<light source />
 </type of lighting>

The two types of lighting are diffuse lighting and specular lighting (I’ll talk more about these next week) and each has an associated primitive. You’ll define the color of the light as an attribute on these primitives and inside the primitive you define the source of light.

I want to talk about all these different parts of lighting effects from the inside out. Let’s start with the different types of light sources. Again, today’s post will be without examples. Consider it preparation for the next two posts.

Light Sources

Light begins with a light source. The sun provides light during the day. At night you probably turn on an overhead light or lamp. If you’re at a concert or watching a play, there’s probably a spotlight shining on the stage.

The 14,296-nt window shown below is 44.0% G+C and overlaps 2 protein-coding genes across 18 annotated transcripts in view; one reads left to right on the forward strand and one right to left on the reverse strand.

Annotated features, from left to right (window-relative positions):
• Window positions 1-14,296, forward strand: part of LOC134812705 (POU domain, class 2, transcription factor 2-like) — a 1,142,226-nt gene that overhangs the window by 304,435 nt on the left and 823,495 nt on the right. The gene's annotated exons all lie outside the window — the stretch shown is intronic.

Each of these different sources lights objects in different ways. The sun effectively lights things equally everywhere. A light bulb does the same, but has a much more limited area over which it works and the intensity of the light quickly fades. A spotlight shines an intense beam, but only over a limited area.

Each of these sources of lights has an associated filter primitive.

  • feDistantLight defines a distant light source, similar to how the sun lights everything during the day.
  • fePointLight defines a light source that radiates from a single point, similar to how a light bulb lights a room.
  • feSpotLight defines a light source similar to a spot light that shines intensely over a small area.

Consider again, the general form of a light filter.

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<type of lighting in="" lighting-color="">